by Ryan Humphrey, Parts Now National Sales Manager
So you’ve taken the plunge into MPS, but your sales team is having a tough time locking in new contracts. You’re not alone. Making the transition from transactional selling to a consultative model can be bumpy road. The good news is, you can be successful if you get a few key things right. Ask yourself these five critical questions to see where your sales force may be falling short – and what you can do about it.
1. Are the right people selling your MPS program?
If you’re utilizing your existing sales force to sell your MPS program, you may want to reconsider. After five+ years of helping struggling dealers and VARS get traction selling MPS, we’ve found that companies with a dedicated MPS sales team achieve greater success than those who use their existing sales force. Why? MPS is a major transition from break-fix business and product sales to a solutions-focused customer engagement. This fundamental shift in mindset and sales process requires people who are dedicated, fully trained and able to work with the existing sales teams to develop relationships with their customers under a Managed Print framework. Example: Before working with us, a large dealer had tried to initiate an MPS program three times with their existing sales team and sales processes with little success. Finally, they changed their business mindset and dedicated resources to implementing a complete program. Long story short, this customer saw revenue grow from zero to 3,000 printers in nine months with an average printer output of 3,600 pages per month!
2. Have you defined the goals and objectives of your MPS program to your sales team?
If you haven’t clearly defined your objectives, how will you know if you are succeeding? One of the most effective approaches for dealers is to start with the “low hanging fruit” in their current customer base to ensure they lock up 100 percent of their customers’ business. When you own 100 percent of the pages printed, the sales will follow – and who do you think they will buy from when you manage all of the pages printed? Key objectives can be best conveyed through continued sales coaching. Now, what about the customers that you don’t currently do business with. Are your objectives different? One hint: It’s more than software and cost per page. When you help prospects understand that you’ll relieve them from the pain of print management, sales will follow.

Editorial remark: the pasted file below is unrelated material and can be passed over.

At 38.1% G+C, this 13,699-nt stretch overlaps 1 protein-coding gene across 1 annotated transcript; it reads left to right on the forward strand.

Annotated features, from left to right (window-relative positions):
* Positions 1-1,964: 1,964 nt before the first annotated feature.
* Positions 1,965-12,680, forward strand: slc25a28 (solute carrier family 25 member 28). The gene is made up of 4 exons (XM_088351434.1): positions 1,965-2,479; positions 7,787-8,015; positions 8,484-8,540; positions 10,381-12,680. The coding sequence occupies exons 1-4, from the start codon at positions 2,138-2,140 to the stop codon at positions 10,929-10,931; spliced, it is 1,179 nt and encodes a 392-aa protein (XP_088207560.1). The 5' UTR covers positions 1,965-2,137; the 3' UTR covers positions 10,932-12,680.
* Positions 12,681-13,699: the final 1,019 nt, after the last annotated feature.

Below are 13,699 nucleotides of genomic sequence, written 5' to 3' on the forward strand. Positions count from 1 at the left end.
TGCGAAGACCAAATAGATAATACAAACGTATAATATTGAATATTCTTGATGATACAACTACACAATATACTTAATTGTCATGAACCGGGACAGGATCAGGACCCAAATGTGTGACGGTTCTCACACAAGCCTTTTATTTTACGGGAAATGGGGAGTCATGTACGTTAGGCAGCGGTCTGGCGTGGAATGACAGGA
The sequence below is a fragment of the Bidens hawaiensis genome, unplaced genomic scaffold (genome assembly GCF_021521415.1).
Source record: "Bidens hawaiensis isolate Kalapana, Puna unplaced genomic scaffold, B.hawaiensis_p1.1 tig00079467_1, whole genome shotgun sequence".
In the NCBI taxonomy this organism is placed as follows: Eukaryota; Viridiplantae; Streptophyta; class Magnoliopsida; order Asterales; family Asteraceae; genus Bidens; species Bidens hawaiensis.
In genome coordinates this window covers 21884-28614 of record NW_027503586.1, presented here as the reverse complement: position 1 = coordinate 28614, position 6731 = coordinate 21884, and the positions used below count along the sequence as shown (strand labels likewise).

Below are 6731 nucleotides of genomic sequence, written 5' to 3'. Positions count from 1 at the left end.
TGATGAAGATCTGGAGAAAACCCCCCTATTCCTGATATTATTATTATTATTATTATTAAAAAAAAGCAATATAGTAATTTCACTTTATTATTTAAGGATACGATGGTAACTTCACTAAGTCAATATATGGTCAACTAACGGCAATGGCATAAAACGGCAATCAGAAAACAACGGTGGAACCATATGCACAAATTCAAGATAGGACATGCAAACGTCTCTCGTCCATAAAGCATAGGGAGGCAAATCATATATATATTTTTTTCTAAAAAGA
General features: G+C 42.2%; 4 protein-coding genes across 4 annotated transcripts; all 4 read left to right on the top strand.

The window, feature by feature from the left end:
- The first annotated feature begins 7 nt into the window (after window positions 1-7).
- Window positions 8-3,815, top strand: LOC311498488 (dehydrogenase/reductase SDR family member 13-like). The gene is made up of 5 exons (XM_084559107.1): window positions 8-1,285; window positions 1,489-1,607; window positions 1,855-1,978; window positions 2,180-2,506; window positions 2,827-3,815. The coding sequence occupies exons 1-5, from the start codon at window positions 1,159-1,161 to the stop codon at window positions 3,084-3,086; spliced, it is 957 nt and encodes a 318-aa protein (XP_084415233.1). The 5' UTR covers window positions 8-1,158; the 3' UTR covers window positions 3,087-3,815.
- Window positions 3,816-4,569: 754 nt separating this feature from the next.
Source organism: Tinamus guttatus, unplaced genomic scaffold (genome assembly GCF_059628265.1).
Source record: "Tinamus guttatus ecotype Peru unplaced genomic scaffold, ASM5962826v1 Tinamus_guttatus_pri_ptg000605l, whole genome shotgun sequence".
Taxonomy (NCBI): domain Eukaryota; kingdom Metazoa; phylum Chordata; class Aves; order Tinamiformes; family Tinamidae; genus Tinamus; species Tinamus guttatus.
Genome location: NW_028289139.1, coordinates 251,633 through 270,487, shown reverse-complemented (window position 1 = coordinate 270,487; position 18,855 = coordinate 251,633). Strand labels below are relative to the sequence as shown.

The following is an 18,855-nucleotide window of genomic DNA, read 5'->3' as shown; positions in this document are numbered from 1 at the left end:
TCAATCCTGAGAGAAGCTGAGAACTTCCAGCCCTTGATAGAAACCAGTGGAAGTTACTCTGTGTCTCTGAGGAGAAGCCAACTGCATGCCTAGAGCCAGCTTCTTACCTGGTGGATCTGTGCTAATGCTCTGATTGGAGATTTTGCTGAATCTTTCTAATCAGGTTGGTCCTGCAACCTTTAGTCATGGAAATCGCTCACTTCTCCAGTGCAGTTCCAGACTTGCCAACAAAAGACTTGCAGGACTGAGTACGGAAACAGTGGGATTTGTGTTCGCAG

3 Have you developed go-to market strategies?
Since MPS does represent a different way of approaching business, it’s necessary for your team to know which customers to target and what factors impact profit and ROI. In other words, who is the right customer for managed print? Typically, your best customers for MPS are in your current customer base. They may have 20 to 40 devices or more, stocking too much toner in comparison to the volume of printing, often with the wrong mix of devices, with no strategy to ensure productivity or manage costs. Targeting these customers is critical to a successful MPS program, but keep in mind all of the factors that generate ROI for you, including page volumes, printer serviceability, coverage, age of the fleet, and your customers’ commitment to developing an MPS strategy to control costs and more. How you target customers today will change. Do you know how to target profitable MPS opportunities?
4. Does your compensation structure encourage the results you are trying to achieve?
Is your MPS compensation plan different from your traditional sales compensation structure? Remember (are you seeing a theme?) MPS is a different way to doing business. You’re not selling a product, but providing a solution to gain 100 percent loyalty – which requires a completely different way of thinking about team compensation. It’s important that the compensation plan drives the results you want. If your goal is to manage 100 percent of the pages printed, then you need to pay your sales people for contracted pages and for driving incremental pages to your
contracted devices. Paying for growth is an absolute must, but don’t make the common mistake of forgetting to pay your
sales force to retain those pages.
5. Have you prepared your MPS sales team to sell a value-driven solution?
The keys to transitioning your team from product to solutions sales can be summed up in the following way: training, resources and implementation. Train your MPS team, give them the resources (remote monitoring, time, targets, goals and documentation) and establish your Key Performance Indicators for implementation and success. Follow that up with turnkey marketing support, and you have a winning formula! We have found that training and marketing support give sales reps the tools they need to communicate your company’s MPS value proposition to customers. Parts Now MPS dealers that have completed sales training are monitoring 5.3 times more devices than the dealers who have chosen to “go it alone” in developing their sales process.